The March For Our Lives In D.C. Was A Portrait Of Anger & Hope

Photographed by Dolly Faibyshev at Redux Pictures. @dollyfaibyshev
Susanna Getis, Leyla Kolbai, and Jillian Donahue.
The air was crisp and also crackling with excitement early Saturday morning, as hundreds started to gather in downtown Washington for the March for Our Lives, the largest anti-gun violence protest in years.
When asked why she had come to the march, 17-year-old Olivia Watanabe told Refinery29: "It's pretty simple. We don't want to see stuff like this happen again."
By "stuff" she was referring to the Feb. 14 mass shooting at the Marjory Stoneman Douglas High School in Parkland, Florida that left 17 dead. Since then, at least 73 more teens have been fatally shot, several of them in other school shootings.
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Olivia and her friends Emma Putney and Sarah Croser, also 17, are juniors at a Vermont high school and came to the march with 63 classmates. They were all smiles while speaking with Refinery29 about four hours before the march's programme was supposed to begin, but turned serious when talking about the reasons that brought them to D.C. The three teens said the Parkland shooting had shaken them, even if it happened thousands of miles away. But Sarah also mentioned the case of an 18-year-old man who wanted to carry a mass shooting at his former Vermont high school, though the plan was thwarted.
"That was a wake-up call," she told Refinery29. "Vermont seems like such an isolated place where a shooting wouldn't happen. But here we are. It almost did."
There were some recurring themes in the conversations Refinery29 had with attendants — ranging from ages 11 to 60 — on Saturday: Outrage at lawmakers' lack of action to implement gun safety policies, fear that the person or a loved one could be a victim of a school shooting, and a deep desire to fix the issue of gun violence in the U.S.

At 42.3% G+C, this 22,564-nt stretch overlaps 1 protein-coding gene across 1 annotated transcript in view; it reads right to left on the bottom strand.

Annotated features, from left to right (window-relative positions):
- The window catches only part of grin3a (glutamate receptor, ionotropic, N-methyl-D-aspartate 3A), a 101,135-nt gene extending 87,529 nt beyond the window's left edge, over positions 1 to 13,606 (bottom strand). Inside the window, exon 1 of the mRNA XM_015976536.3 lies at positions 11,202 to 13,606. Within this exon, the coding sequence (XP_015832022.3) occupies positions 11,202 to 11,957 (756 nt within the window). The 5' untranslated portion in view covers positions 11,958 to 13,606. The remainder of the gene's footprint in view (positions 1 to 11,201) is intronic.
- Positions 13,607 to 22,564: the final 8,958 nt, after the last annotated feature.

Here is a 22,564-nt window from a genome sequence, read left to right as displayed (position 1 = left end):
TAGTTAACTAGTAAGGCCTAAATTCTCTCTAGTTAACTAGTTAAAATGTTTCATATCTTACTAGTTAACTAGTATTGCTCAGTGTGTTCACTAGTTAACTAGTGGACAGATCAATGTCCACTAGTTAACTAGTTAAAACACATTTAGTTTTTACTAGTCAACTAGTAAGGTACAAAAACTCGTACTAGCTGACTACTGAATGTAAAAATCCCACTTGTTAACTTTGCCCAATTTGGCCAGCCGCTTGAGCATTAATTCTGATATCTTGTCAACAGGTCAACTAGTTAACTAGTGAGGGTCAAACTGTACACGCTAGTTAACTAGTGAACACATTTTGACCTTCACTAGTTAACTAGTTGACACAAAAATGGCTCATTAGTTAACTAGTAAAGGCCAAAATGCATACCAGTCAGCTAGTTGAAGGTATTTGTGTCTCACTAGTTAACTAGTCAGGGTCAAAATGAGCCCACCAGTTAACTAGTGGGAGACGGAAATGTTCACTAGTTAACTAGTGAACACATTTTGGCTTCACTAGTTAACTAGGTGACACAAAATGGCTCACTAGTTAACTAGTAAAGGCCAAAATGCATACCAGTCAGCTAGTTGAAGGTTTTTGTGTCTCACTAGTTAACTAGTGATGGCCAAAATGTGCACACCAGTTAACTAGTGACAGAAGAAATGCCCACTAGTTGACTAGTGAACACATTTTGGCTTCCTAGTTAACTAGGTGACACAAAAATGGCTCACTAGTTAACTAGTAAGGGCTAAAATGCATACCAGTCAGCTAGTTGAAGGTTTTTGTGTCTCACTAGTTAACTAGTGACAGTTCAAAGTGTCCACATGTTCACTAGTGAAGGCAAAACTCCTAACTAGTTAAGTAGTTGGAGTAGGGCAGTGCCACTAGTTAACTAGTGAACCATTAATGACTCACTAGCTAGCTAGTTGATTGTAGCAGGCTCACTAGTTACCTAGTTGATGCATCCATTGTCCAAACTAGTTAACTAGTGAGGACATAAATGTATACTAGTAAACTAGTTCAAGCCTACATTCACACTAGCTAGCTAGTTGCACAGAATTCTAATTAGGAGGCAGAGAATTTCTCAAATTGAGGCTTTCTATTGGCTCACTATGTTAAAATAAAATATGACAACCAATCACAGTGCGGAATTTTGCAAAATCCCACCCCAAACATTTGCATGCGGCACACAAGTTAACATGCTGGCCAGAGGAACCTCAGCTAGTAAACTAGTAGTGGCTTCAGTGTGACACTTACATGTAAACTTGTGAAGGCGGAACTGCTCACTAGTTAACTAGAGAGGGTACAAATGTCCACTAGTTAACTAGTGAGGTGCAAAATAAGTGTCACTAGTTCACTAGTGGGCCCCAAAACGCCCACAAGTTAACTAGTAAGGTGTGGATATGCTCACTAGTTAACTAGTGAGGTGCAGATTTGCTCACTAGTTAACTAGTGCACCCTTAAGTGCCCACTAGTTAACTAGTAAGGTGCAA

It shouldn't have taken the Stoneman Douglas shooting to happen for us to wake up and realize we have to change this.

Alleyjah Thomas
But even if there was anger in their voice when discussing the impact gun violence has had on the country and the reasons behind the epidemic, it was quickly replaced in conversations by a very different feeling: Hope. Hope that the student-led movement born in the aftermath of the Parkland shooting could finally start to change things. Hope that young people, across communities and with different life experiences, might be able to lead the way in establishing common sense gun safety measures.
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After all, these teenagers have already been pushing for change. First, it was a nationwide school walkout on March 14, a month after the shooting. This weekend, it was a protest in D.C. and more than 800 locations across the globe. On April 20, the 19th anniversary of the Columbine High School massacre, there will be yet another national walkout. At the site of the march and peppered throughout the rest of downtown Washington, there were volunteers registering people to vote.
The teens had some policy wins, including changes to gun laws in the state of Florida. But both advocates and attendants agreed that there's more to be done. Among the law changes some of the marchers mentioned to Refinery29 were universal background checks, longer waiting periods when purchasing a firearm, better funding for mental health initiatives, banning assault weapons and its accessories, and increasing the age to purchase guns from 18 to 21.
But marchers like 17-year-old Solea Fiester from Maryland wanted to make something clear: "It's not like we want all guns to be taken away, I just think we need a reform."
According to organisers, the March for Our Lives in D.C. drew about 800,000 people — students and teachers, young and old, families and friends — making it the largest demonstration in the capital's history. The protest, if anything, was a testament to the power of the movement the Parkland student activists have built in recent weeks.